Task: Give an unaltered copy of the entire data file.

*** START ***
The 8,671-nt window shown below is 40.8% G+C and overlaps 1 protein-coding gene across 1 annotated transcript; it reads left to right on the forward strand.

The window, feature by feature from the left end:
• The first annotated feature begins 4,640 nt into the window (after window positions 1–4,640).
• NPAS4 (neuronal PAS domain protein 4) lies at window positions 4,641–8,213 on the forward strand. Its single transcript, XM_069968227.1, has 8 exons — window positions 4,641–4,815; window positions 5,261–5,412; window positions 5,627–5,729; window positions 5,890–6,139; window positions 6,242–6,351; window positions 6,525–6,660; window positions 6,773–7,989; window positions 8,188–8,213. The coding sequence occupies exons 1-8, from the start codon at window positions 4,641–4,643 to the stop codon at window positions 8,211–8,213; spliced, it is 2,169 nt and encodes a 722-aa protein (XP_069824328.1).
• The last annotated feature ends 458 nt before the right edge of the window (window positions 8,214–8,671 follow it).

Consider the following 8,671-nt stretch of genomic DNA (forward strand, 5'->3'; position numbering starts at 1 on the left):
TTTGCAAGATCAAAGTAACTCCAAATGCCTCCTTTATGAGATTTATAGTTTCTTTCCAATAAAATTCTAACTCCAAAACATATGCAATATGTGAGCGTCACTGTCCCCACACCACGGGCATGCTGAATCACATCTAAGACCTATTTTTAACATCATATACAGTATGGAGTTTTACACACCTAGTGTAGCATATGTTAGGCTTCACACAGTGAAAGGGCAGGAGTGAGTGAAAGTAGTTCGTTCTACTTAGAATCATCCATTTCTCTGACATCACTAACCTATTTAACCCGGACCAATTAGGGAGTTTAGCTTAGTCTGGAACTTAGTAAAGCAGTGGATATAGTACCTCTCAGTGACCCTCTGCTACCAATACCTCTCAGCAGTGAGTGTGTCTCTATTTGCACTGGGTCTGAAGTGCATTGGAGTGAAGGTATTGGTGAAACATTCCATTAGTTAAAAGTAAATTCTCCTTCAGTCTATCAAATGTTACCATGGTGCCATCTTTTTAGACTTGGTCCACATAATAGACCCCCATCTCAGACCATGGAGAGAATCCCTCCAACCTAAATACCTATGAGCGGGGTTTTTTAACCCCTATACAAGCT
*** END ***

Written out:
The 8,671-nt window shown below is 40.8% G+C and overlaps 1 protein-coding gene across 1 annotated transcript; it reads left to right on the forward strand.

The window, feature by feature from the left end:
• The first annotated feature begins 4,640 nt into the window (after window positions 1–4,640).
• NPAS4 (neuronal PAS domain protein 4) lies at window positions 4,641–8,213 on the forward strand. Its single transcript, XM_069968227.1, has 8 exons — window positions 4,641–4,815; window positions 5,261–5,412; window positions 5,627–5,729; window positions 5,890–6,139; window positions 6,242–6,351; window positions 6,525–6,660; window positions 6,773–7,989; window positions 8,188–8,213. The coding sequence occupies exons 1-8, from the start codon at window positions 4,641–4,643 to the stop codon at window positions 8,211–8,213; spliced, it is 2,169 nt and encodes a 722-aa protein (XP_069824328.1).
• The last annotated feature ends 458 nt before the right edge of the window (window positions 8,214–8,671 follow it).

Consider the following 8,671-nt stretch of genomic DNA (forward strand, 5'->3'; position numbering starts at 1 on the left):
TTTGCAAGATCAAAGTAACTCCAAATGCCTCCTTTATGAGATTTATAGTTTCTTTCCAATAAAATTCTAACTCCAAAACATATGCAATATGTGAGCGTCACTGTCCCCACACCACGGGCATGCTGAATCACATCTAAGACCTATTTTTAACATCATATACAGTATGGAGTTTTACACACCTAGTGTAGCATATGTTAGGCTTCACACAGTGAAAGGGCAGGAGTGAGTGAAAGTAGTTCGTTCTACTTAGAATCATCCATTTCTCTGACATCACTAACCTATTTAACCCGGACCAATTAGGGAGTTTAGCTTAGTCTGGAACTTAGTAAAGCAGTGGATATAGTACCTCTCAGTGACCCTCTGCTACCAATACCTCTCAGCAGTGAGTGTGTCTCTATTTGCACTGGGTCTGAAGTGCATTGGAGTGAAGGTATTGGTGAAACATTCCATTAGTTAAAAGTAAATTCTCCTTCAGTCTATCAAATGTTACCATGGTGCCATCTTTTTAGACTTGGTCCACATAATAGACCCCCATCTCAGACCATGGAGAGAATCCCTCCAACCTAAATACCTATGAGCGGGGTTTTTTAACCCCTATACAAGCT